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A Twelve Lane Freeway To Mediocrity?
June 10, 2003
By topdog04

Have you ever noticed that the interstate does not turn into a gravel road when you drive through poor communities? Have you ever wondered why the military keeps all of its active bases in good condition, whether or not they are found in poor or wealthy parts of the nation? Have you ever questioned why state and federal employees or members of Congress get cost of living increases and high quality health insurance coverage no matter if they live in an affluent or poverty-stricken neighborhood?

Of course not, because these programs and public servants provide services that benefit the nation as a whole, not just their local community.

Now, why the hell don't we feel the same way about public education? Do we really think it only affects the local community, so it should only be a local concern? Do we feel it is just another local service, like sewage treatment, garbage collection, or police and fire protection?

The obvious flaw in that line of reasoning is that the effects of a failing public school system do not stop at the city limits. The young people educated in one community rarely stay there for the rest of their lives. Even if they did, the skills they learn (or fail to learn) have a direct impact or our national economy in the long run.

Mediocre schools churn out mediocre graduates with mediocre chances in the job market. We are long past the time when education can be considered a local concern. If there are no Americans skilled enough to do the work, it can be outsourced overseas via the internet - much easier now than in the past - due to advances in information technology.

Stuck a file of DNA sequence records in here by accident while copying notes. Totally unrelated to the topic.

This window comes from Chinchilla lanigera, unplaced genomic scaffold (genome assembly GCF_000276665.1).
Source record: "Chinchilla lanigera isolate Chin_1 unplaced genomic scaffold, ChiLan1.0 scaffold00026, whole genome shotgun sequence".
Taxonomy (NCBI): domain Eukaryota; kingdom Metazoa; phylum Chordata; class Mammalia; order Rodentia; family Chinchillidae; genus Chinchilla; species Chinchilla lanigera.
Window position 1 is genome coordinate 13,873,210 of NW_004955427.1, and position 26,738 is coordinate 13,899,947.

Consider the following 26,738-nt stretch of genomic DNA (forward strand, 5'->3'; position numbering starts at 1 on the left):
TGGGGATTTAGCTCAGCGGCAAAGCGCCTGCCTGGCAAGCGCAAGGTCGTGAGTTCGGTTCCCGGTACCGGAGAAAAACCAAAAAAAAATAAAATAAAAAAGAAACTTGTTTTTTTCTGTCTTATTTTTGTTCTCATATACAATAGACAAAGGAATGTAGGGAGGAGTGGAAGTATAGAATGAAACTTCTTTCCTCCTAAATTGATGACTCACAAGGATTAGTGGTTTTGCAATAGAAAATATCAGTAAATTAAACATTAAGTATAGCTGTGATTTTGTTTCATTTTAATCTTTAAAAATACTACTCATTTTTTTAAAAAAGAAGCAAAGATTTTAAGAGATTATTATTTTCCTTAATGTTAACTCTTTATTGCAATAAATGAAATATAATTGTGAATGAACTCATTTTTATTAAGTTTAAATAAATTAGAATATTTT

Some might argue, "Who will clean the toilets if everybody has a degree?" In response I would ask them, "Which should pay more, the office job everybody wishes they had, or the manual labor that no one wants to do?"

It's as simple as the law of supply and demand. If it were that much harder to fill positions at the Golden Arches, Ronald would have to find ways to do more with less and better-paid employees.

On the other hand, the current situation is so far from "everybody has a degree" that it almost makes that argument laughable. How about we try to get to "everybody has a diploma" first? According to my copy of The World Almanac and Book of Facts 2002, the U.S. high school graduation rate was 68.1% for the last year such statistics were calculated by the National Center for Education Statistics, 1999.

Apparently the Bush Administration sees no need to keep track any more. I searched the NCES web site but can not find updated numbers on this (or expenditure per pupil, either). Kind of frightening given that, according to its own web site, the NCES is "the primary federal entity for collecting and analyzing data that are related to education in the United States and other nations."

Another common argument you hear is that "throwing money at the problem never solves anything" and parents will rebel unless they can maintain "local control" of their kids' schools.

Let me ask you this. Which schools have more local control: the New York state public schools with the highest child poverty rates, who average $6,445 per pupil a year in state and local funding, or the New York state public schools with the lowest child poverty rates, who average $8,598 per pupil a year?

Apparently the poor school districts are the ones who have to exercise the most "control" - over their money - due to the fact that they have 25% less of it to spend, and significantly more problems to deal with, too. According to Michael Rebell, executive director of the Campaign for Fiscal Equity, the United States remains "the only major developed country in the world that exhibits this shameful pattern of educational inequity."

Those who still think that fairer funding for public schools is just "throwing money at the problem" should read this in-depth article from the June 8, 2003 Dallas-Fort Worth Star Telegram:


Did Robin Hood help our schools?